“As inspiring as this nomination is, my research suggests that if people interpret it as evidence of women’s and minorities’ access to equal opportunity generally, they might become less sensitive to persisting inequalities in other domains.”
We found no evidence that the election changed the gender attitudes of Americans overall. Instead, what predicted a change was people’s preferred candidate. Post-election, we found that Trump supporters scored significantly higher on the Modern Sexism scale—a scale designed to capture more subtle and contemporary forms of gender bias, in the form of a denial of the existence of gender discrimination, opposition to women’s demands, and resentment toward women for perceived special favors. Trump supporters’ higher score on the Modern Sexism scale, in turn, predicted their reporting less concern about the gender pay gap, lower perceptions of discrimination against women but more against men, greater perceptions of progress towards gender equality, and greater perceptions of gender diversity at top levels in the United States.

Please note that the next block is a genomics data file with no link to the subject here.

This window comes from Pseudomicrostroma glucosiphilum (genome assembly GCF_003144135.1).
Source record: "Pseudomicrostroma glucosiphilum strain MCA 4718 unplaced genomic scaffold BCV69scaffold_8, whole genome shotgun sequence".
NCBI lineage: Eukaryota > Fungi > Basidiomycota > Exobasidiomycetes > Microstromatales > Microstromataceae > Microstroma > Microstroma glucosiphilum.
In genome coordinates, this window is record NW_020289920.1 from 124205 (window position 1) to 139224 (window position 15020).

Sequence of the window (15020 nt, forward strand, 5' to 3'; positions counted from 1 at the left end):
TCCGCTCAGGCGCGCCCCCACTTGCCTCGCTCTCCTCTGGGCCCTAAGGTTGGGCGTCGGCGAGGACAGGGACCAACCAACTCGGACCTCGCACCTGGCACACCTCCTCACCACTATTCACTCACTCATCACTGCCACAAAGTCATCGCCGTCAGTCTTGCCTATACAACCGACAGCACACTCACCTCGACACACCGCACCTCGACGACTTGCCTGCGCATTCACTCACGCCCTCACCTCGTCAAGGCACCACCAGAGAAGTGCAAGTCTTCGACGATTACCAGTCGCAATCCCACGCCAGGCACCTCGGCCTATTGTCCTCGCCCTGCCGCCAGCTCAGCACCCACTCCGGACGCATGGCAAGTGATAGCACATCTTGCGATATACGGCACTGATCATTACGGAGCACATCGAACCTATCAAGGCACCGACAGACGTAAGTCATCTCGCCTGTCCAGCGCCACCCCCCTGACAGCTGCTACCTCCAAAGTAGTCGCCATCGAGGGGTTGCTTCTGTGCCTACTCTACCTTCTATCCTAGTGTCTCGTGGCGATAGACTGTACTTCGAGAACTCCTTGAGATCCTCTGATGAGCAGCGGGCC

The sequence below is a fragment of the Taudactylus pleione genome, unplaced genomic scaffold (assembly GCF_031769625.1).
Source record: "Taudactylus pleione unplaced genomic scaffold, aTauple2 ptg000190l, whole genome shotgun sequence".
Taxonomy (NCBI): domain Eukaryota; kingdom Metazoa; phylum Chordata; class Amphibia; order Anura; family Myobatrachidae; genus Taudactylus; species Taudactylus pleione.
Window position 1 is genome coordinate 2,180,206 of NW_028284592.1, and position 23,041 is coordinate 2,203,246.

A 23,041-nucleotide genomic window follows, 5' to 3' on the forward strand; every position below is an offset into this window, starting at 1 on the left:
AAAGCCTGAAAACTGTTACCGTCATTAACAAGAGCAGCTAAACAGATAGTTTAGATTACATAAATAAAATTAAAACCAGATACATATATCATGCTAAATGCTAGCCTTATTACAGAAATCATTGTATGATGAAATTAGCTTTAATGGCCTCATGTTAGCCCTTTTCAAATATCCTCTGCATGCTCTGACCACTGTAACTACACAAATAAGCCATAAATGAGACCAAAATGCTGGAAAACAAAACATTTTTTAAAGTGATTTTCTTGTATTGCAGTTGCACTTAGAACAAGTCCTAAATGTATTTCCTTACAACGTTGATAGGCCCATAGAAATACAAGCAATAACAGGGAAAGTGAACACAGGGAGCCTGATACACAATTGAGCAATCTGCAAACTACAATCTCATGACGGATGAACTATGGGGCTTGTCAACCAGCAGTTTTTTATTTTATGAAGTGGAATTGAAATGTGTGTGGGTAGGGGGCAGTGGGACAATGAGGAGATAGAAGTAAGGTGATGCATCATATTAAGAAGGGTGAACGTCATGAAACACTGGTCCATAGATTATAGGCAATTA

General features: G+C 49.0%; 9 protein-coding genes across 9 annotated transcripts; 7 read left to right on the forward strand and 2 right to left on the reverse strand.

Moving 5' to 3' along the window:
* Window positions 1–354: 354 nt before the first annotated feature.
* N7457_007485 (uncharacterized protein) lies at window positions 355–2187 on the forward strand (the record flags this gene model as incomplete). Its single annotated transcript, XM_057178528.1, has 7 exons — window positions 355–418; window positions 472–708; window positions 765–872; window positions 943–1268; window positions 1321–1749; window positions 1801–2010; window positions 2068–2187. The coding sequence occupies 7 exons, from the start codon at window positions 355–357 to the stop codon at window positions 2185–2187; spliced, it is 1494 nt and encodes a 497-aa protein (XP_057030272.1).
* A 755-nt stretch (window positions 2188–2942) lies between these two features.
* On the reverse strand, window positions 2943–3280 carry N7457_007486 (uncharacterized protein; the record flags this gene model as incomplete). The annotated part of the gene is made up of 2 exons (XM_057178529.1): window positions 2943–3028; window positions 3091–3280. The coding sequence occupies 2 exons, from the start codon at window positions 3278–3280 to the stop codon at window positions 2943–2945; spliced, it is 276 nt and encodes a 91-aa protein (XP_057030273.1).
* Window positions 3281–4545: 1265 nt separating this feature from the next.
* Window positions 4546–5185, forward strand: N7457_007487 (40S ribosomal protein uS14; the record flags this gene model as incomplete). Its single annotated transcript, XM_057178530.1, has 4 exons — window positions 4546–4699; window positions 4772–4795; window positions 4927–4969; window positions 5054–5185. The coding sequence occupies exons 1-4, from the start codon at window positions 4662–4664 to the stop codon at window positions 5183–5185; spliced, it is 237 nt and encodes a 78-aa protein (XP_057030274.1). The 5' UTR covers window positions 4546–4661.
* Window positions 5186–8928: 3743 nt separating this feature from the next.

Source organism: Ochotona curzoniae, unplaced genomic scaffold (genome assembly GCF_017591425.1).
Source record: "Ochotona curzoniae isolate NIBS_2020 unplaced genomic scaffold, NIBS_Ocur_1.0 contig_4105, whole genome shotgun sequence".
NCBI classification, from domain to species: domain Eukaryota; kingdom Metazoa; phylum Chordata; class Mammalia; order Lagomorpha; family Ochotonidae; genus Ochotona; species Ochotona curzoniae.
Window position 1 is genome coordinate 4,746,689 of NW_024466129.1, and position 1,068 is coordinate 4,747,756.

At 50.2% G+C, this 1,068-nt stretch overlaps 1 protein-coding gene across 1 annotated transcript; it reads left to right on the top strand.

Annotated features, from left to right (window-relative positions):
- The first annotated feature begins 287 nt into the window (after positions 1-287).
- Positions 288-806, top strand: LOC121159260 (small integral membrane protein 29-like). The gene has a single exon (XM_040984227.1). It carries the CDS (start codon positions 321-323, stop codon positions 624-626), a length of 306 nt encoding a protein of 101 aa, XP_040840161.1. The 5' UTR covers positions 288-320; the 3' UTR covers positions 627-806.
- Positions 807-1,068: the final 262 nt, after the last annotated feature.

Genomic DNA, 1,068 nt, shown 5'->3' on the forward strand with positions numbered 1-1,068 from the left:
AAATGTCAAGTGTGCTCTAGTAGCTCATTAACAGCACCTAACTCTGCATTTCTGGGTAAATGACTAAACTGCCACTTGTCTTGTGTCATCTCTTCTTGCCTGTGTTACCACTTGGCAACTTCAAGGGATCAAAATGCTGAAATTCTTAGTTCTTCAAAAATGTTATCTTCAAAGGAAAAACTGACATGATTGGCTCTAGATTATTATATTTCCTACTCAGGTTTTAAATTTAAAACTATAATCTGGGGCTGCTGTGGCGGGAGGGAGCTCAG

In contrast, Clinton supporters’ attitudes towards women did not significantly differ pre- and post-election. These findings held after implementing several robustness checks, suggesting that historical events such as the 2016 U.S. presidential election can indeed affect people’s gender attitudes, though differently across political divides.
If Kamala Harris is elected vice president, is that milestone likely to spark progress on gender equality in other domains?
I have long been fascinated by the way in which we talk about social progress. Even just the term “progress toward gender equality” suggests that progress is a single, continuous path. My research highlights that this vision is mistaken. There are many different domains of inequality, and progress in some domains often coexists with lack of progress in others. For example, we have seen progress in the number of women sitting in Fortune 500 boardrooms over the past decades (going up from a few token women in 1995 to about 20% of board seats in 2015), but concomitantly, the gender pay gap has remained fairly unchanged (decreasing by less than .01 dollar per year during the same period).